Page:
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Botanical Name: Cyamopsis tetragonoloba
Species: C. tetragonoloba
Synonyms: Cyamopsis psoraleoides (Lam.) DC.
Common Name: Guar or Cluster bean
Other Names: Cluster Bean or Guar (Cyamopsis tetragonoloba). Also known as: Bakuchi, Bavachi gowar, chavalikayi in Kannada, Dridhabija, javaLikaayi, Gawar, gawaar (Sindhi), Goraksha, Gorani, Gorchikuda, Gorikayi, goruchikkudu kaya or gokarakaya in Telugu, Gowar, Guar, Guwar, Gwaar ki phalli, kotthavarai in Tamil, Kothaveray, Kulti, Kuwara, Phalini.
Habitat : Guar is native to East Asia,It mainly grows in India & Pakistan but it is cultivated in other countries like Afghanistan, Africa, Arabia, Australia, Central Africa, Chad, China, East Africa, Ethiopia, Fiji, Indochina, Indonesia, Kenya, Laos, Malaysia, Mali, Mozambique, Myanmar, Pacific, Papua New Guinea, PNG, Philippines, SE Asia, Sierra Leone, Somalia, South Africa, Southern Africa, Sri Lanka, Tanzania, USA, Vietnam, Yemen, West Africa, Zambia.
Guar is an erect, herbaceous annual to perennial plant. It grows upright, reaching a maximum height of up to 2–3 m. It has a main single stem with either basal branching or fine branching along the stem. Thanks to taproots, the guar plant can access soil moisture in low soil depths. Additionally, this legume develops root nodules with nitrogen-fixing soil bacteria rhizobia in the surface part of its rooting system. Its leaves and stems are mostly hairy, dependent on the cultivar. Its fine leaves have an elongated oval shape (5 to 10 cm length) and of alternate position. Clusters of flowers grow in the plant axil and are of white to blueish color. The developing pods are rather flat and slim containing 5 to 12 small oval seeds of 5 mm length (TGW = 25-40 g). Usually, mature seeds are white or gray, but in case of excess moisture they can turn black and lose germination capacity. The chromosome number of guar seeds is 2n=14.The seeds of guar beans have a very remarkable characteristic. Its kernel consists of a protein-rich germ (43-46%) and a relatively large endosperm (34-40%), containing big amounts of the galactomannan. The latter is polysaccharide containing polymers of mannose and galactose in a ratio of 2:1 with many branches. Thanks to the latter, it exhibits a great hydrogen bonding activity having a viscosifying effect in liquids.
Suitable for growing in the warm temperate zone as an annual, it is more commonly grown in lowland tropical and subtropical areas up to an elevation of 1,000 metres. Tolerating high temperatures, it requires a high level of solar radiation to do well. Grows best when the soil temperature is in the range of 25 – 30?c, bur able to tolerate temperatures to 45?c. Prefers an annual rainfall in the range of 500 – 800mm, but can tolerate up to 2,700mm. Dry weather is essential once fertilization has taken place – the developing pods can be damaged by high humidity or rainfall. Prefers a sunny position. Grows best in alluvial and sandy loam soils. Established plants are very drought resistant. Some forms are tolerant of poor soils, alkaline or saline conditions. Prefers a pH in the range 7.5 – 8, tolerating 5.5 – 8.5. Young pods can be harvested 2 – 3 months after sowing the seed. Yields of 6 – 8 tonnes per hectare of the pods have been obtained. Approximately 800kg of dried seed per hectare is considered average. There are some named varieties. Many cultivars are daylength sensitive, though many new cultivars are daylength neutral. The plant has a vigorous taproot. This species has a symbiotic relationship with certain soil bacteria, these bacteria form nodules on the roots and fix atmospheric nitrogen. Some of this nitrogen is utilized by the growing plant but some can also be used by other plants growing nearby.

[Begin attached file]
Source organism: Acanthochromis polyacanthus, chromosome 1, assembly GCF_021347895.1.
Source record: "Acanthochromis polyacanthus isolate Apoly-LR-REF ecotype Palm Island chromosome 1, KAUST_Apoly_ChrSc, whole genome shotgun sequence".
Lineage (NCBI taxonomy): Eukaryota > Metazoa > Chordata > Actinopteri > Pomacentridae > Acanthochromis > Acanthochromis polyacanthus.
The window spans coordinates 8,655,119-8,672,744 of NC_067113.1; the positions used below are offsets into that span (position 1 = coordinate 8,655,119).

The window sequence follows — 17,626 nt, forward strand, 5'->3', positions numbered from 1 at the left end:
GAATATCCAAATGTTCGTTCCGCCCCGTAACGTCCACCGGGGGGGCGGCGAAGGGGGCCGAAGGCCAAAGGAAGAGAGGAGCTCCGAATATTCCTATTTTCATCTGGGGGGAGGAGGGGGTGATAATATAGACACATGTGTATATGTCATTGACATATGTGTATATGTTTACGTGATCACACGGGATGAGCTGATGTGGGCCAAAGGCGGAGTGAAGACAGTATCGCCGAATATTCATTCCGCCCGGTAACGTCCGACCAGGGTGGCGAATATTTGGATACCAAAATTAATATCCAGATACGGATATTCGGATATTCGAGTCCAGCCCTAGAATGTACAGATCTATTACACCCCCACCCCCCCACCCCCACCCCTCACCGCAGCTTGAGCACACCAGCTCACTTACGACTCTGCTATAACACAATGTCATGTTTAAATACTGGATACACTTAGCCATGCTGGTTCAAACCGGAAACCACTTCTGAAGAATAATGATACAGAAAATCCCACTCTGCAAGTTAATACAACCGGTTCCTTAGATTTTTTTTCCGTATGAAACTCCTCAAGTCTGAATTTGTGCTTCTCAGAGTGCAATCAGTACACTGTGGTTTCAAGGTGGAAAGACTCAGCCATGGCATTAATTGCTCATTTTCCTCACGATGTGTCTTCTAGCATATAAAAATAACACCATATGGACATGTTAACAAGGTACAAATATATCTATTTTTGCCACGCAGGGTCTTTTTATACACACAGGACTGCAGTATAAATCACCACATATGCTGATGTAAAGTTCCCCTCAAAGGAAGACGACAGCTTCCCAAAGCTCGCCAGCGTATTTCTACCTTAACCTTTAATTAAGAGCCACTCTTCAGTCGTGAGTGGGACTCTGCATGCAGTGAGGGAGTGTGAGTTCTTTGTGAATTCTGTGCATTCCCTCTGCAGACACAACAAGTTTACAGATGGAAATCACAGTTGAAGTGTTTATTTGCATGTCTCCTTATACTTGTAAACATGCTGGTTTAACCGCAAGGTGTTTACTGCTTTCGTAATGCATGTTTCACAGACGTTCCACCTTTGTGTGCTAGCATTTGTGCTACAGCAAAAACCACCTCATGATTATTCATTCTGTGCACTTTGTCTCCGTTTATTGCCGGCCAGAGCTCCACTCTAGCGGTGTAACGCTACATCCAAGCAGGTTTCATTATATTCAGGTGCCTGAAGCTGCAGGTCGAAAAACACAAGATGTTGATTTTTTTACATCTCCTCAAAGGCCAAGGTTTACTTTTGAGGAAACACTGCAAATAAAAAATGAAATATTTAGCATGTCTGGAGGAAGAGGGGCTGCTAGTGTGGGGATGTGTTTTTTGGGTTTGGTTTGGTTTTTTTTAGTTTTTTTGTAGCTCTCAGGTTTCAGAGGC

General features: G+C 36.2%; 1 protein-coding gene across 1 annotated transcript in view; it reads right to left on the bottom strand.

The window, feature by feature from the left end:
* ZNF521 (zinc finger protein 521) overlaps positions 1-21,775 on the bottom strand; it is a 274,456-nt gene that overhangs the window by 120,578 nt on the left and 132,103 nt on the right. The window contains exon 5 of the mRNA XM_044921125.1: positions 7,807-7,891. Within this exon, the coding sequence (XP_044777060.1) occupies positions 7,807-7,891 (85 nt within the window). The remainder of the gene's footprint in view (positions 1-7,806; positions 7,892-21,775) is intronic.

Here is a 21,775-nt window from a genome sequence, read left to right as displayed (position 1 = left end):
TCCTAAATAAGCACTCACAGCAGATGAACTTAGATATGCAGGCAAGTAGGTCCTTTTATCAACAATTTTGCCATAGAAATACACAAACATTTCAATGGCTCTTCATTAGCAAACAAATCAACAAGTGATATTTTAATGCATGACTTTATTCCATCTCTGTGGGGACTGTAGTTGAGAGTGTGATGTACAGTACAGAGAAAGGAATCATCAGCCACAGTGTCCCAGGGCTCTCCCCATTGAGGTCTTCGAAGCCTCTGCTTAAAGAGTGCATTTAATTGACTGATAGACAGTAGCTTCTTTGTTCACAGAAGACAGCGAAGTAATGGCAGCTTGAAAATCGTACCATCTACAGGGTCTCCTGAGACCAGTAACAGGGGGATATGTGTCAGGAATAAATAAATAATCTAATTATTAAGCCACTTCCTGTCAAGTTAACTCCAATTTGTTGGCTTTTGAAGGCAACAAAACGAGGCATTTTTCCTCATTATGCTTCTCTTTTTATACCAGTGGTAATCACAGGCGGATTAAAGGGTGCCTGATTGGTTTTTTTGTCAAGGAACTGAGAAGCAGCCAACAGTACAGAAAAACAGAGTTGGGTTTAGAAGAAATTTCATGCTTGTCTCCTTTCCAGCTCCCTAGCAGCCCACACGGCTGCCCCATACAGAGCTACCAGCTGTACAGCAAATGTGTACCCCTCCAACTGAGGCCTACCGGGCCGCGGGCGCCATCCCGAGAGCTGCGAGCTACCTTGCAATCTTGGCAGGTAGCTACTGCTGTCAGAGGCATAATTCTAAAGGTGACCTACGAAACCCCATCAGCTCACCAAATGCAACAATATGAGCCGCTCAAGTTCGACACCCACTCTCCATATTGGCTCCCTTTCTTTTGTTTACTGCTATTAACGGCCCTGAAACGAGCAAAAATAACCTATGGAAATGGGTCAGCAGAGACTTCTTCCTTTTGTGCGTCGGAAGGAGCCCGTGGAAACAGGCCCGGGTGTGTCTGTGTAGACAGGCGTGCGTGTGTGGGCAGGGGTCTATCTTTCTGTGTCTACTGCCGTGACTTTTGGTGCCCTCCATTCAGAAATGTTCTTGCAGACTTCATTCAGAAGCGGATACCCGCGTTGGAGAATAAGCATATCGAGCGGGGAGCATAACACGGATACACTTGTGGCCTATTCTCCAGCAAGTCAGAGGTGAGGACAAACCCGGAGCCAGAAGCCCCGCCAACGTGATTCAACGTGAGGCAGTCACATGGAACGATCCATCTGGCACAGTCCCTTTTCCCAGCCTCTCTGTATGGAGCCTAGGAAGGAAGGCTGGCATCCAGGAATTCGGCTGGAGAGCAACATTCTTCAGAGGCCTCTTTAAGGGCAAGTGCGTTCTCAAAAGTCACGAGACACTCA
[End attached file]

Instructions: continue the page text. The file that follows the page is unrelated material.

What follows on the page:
Seed – sow 2 – 3cm deep in situ. Scarification can promote rapid germination, inoculating the seed with Rhizobium may be necessary. Often they are grown in mixed cropping situations. It requires 15-24 kg of seed to sow a hectare. They are often put 20-30 cm apart in rows 65 cm apart. Seed germinate within one week.
Leaves – cooked as a vegetable. Seed – cooked. Rich in protein. The seeds can also be sprouted and eaten. The seeds are about 5mm long. Seedpods – cooked. The unripe seedpods are eaten in curries, fried, salted, or dried for later use. The pods are 4 – 10cm long[ 300 ]. Unripe pods need to be thoroughly cooked in order to destroy a toxic principle. Only traces of this toxin remain in mature pods. The seeds are used to make guar gum, which is much used by food manufacturers as a stabilizer and thickener in ice creams, bakery goods, gluten-free foods etc.
The seeds are dried, ground into a powder then mixed with water to form a viscous substance known as guar gum. This comprises about 86% water-soluble mucilage consisting of mainly galactomannin. Guar gum is gently laxative, helps to lower blood cholesterol levels and acts as a digestive tonic. The gum is taken internally as an effective but very gentle bulk laxative. It also delays the emptying of the stomach and thereby slows the absorption of carbohydrates, thus helping to stabilize blood sugar levels. This can be of great importance to people with blood sugar level problems, such as diabetics and pre-diabetics.
Agroforestry Uses: The plant is sometimes grown as a green manure. Other Uses: Guar gum, made from the seeds of the plant, has been used as a filter in industry, as a size when making paper and in cosmetics. Use of guar gum in hydraulic fracturing (oil shale gas).
Disclaimer : The information presented herein is intended for educational purposes only. Individual results may vary, and before using any supplement, it is always advisable to consult with your own health care provider.